And finally, it was time for the burning of the effigies. I don’t know how to describe what happened, because, to be honest, I was screaming and/or running for a lot of it. I don’t know why I thought it would be a slow burn, like a log on a fireplace, but it was the exact opposite. The sparkler on the first statue’s chest went off, and a few things inside the statue exploded, and all of a sudden it was just hundreds of explosions as the whole effigy went up in flames. About two seconds after that, it started to fall towards us, and Devin, David and I started running in the other direction in what was basically a stampede. Devin lost her shoes (though she miraculously found them later), and I could see huge pieces of burning stuff falling as we ran with hundreds of other people.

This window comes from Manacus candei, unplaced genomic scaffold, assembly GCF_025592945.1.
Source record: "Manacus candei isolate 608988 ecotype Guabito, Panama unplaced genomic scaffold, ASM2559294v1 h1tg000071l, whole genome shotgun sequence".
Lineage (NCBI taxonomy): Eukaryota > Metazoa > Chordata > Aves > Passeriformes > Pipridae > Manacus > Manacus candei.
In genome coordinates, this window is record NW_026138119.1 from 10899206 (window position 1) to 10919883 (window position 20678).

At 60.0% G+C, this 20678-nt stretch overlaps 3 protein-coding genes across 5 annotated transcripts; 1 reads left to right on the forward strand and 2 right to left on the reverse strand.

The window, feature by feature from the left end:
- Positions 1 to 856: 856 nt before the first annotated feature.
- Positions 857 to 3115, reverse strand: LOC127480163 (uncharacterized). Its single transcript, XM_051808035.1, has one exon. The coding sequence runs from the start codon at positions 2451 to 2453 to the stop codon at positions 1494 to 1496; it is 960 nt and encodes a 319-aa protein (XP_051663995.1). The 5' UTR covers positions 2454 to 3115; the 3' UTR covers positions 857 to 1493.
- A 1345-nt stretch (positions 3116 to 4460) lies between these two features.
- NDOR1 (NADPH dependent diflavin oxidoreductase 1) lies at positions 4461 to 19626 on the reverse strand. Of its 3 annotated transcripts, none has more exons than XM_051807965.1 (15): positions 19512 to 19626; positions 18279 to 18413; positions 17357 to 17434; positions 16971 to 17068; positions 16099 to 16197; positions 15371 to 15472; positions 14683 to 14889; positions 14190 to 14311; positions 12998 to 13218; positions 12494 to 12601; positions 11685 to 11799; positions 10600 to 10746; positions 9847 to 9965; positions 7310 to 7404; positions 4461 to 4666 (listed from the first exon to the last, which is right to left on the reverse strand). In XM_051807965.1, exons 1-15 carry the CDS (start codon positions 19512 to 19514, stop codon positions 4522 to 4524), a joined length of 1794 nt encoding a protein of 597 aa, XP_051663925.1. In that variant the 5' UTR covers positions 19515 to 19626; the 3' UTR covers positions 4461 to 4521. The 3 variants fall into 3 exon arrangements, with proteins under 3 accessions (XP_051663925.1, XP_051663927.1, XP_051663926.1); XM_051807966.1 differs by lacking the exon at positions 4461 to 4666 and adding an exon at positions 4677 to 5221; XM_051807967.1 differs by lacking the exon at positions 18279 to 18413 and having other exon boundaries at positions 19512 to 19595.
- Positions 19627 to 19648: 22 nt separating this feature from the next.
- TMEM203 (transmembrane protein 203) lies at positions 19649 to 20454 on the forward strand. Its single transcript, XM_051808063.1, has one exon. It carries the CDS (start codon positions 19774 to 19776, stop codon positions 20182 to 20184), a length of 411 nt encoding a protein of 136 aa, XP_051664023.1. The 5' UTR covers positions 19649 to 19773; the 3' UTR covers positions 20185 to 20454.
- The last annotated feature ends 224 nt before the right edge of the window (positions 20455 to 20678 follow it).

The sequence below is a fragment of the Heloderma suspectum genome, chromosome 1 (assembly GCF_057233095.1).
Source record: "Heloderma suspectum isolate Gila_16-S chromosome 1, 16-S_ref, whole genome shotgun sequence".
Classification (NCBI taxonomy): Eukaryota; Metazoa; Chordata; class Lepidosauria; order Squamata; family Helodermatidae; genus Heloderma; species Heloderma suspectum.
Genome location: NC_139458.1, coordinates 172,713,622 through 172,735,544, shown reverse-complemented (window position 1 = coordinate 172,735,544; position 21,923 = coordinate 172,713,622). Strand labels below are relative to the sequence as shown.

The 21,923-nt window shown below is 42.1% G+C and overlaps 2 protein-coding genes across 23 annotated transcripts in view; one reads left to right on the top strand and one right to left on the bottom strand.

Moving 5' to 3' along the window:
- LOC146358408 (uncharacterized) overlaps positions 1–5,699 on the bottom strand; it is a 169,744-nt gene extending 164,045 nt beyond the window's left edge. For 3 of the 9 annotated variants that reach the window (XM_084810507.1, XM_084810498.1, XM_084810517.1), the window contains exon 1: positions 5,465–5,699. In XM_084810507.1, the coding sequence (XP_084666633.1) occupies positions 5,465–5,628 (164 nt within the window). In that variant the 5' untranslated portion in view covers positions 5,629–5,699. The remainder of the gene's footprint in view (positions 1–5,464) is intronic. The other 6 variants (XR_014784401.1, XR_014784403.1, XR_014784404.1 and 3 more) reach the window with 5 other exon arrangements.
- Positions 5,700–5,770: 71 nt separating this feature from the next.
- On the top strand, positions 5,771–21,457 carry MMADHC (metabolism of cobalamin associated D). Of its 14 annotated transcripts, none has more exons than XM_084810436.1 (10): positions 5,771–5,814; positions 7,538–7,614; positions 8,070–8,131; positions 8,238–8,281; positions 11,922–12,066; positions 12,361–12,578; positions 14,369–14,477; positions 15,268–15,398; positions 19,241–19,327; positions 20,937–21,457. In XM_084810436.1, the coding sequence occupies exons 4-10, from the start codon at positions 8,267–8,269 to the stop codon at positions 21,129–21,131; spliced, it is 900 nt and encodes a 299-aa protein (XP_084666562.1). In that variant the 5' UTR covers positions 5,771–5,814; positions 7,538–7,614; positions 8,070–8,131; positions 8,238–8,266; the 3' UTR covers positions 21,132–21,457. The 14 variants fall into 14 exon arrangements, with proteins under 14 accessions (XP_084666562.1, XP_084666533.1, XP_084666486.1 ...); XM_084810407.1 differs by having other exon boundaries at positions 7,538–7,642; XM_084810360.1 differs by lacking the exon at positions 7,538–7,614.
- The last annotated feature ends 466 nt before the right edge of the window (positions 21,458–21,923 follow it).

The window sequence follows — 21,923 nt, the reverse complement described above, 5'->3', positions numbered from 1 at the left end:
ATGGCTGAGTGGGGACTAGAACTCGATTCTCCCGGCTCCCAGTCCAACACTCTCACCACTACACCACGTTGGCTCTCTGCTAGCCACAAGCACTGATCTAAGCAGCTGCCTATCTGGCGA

And that was only the first one! It happened three more times, and those times I was ready for it. The fourth one was beautiful — it literally just vanished instantaneously in a burst of flames and explosives. And bear in mind that this whole time there were fireworks going on that were about twice as close to us as the ones in America. This definitely would violate every safety code ever in existence in the US, but I have to say that it was just absolutely incredible to see something like this up close. I had an adrenaline rush that didn’t wear off until after we had reached home.
After all the effigies were burned and people started clearing out, we decided to go to Bikanerwala (one of our regular food places) for some dessert, and I was so excited to see them making jalebis outside!!! I haven’t had a proper jalebi since coming to India, and it was wonderful to watch them make them fresh outside the store and then take some home and eat them just minutes after they were made. Crispy outside, and oozing sugary sweetness with every bite. The perfect ending to a crazy, crazy day.